A bill has been filed in the Texas House of Representatives to ban remote kill switches from being installed in vehicles.
The bill was authored by Rep. Bryan Slaton (R-Royse City) and filed on December 19. It is backed by Texans Uniting for Reform and Freedom (TURF) and Texans for Toll-free Highways (TTH).
A “kill switch” is a device installed inside a vehicle that prevents it from starting. The press release claims a kill switch can be activated by anyone who gains control of it, including the government.
“After the COVID lockdowns, there can be no question about how far the government will go to exercise power over the citizens’ freedom of movement,” argued Terri Hall, founder of both TURF and TTH.
Hall continued, “With the push to end fossil fuels and mandate electric vehicles, the rise of government tracking of carbon emissions under the Biden administration … and the pilot federal mileage tax, the government is closing in on forms of a social scoring system that can be weaponized against drivers anytime the government determines you’re using too much carbon or otherwise deemed uncooperative with its edicts.”
“Texas has to stand its ground and say ‘No’ to such surveillance state tactics,” Hall concluded. “We intend to keep the Lone Star State free of such overreach.”
Levi Russell, professor of applied economics at the University of Kansas’ Brandmeyer Center, wrote in May on the potentially far-reaching implications of this technology.
“These corporations can sell you a product for tens or even hundreds of thousands of dollars then prevent you from using them,” Russell suggested. “Worse yet, if the law is not challenged or repealed, these kill switches will have a ‘back door’ that allows government agencies to shut your vehicle off remotely as well.”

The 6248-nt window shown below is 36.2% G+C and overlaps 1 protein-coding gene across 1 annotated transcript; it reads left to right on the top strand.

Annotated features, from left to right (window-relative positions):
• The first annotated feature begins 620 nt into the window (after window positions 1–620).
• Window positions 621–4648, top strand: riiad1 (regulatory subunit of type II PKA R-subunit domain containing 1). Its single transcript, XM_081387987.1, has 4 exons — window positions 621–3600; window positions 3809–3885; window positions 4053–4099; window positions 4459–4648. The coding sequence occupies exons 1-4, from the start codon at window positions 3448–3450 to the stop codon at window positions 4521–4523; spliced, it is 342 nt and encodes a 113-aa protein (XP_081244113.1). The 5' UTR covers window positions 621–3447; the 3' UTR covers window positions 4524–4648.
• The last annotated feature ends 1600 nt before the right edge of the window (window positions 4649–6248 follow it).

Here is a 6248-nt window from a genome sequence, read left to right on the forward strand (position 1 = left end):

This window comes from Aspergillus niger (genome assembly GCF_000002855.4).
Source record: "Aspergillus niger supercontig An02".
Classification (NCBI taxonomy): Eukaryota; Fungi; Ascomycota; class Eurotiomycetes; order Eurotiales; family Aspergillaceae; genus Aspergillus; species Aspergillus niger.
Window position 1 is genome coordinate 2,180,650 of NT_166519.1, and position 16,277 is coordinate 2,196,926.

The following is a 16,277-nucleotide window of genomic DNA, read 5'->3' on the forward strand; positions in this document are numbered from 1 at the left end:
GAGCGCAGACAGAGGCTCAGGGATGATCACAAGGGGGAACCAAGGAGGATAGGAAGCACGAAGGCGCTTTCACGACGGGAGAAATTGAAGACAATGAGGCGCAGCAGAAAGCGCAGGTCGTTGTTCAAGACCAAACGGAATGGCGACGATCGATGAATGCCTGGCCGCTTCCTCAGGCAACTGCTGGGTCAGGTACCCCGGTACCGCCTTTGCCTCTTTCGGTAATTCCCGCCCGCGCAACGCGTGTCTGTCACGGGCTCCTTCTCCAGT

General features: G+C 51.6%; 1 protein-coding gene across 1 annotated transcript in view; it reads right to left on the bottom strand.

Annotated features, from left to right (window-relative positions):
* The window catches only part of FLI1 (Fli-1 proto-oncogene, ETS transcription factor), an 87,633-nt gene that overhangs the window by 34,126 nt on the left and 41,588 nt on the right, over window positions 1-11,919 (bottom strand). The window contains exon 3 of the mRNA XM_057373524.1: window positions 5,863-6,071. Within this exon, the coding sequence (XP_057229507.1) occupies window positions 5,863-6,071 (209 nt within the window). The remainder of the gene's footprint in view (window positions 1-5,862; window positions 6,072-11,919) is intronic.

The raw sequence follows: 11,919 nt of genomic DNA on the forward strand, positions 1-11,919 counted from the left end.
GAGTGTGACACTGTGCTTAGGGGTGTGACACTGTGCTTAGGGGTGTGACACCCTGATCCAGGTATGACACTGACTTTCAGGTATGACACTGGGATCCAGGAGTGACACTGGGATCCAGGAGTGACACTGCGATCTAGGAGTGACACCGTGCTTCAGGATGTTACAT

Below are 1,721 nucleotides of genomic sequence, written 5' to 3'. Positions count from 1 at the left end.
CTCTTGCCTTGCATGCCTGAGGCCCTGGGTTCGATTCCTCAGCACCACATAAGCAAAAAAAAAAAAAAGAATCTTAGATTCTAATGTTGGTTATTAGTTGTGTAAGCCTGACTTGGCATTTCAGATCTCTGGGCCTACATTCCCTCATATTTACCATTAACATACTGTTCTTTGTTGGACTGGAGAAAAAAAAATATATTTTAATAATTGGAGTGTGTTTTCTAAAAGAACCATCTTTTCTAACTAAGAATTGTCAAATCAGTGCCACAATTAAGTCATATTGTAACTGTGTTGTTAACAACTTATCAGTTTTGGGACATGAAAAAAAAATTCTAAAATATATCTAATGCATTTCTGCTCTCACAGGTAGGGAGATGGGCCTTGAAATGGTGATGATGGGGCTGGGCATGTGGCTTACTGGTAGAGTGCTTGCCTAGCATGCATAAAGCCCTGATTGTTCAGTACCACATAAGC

While TURF and TTH allege the recent legislation mandates “kill switches” be installed, AP News reports that the provision in question is aimed towards preventing drunk driving deaths.
The provision requires all new vehicles to include “advanced drunk driving and impaired driving prevention technology” as “standard equipment.”
For his part, Jeffrey Michael, a researcher at Johns Hopkins University’s Center for Injury Research and Policy, asserted that this technology does not give government agencies control over vehicles.
“I’ve been associated with this technology since the beginning of its development and it has always been viewed as a prevention device rather than an enforcement device,” he said, adding that he believes the new law has “nothing to do with giving law enforcement access to a kill switch.”
Many vehicles in the United States already operate with kill switches — most of which are installed to prevent thieves from being able to start the vehicle.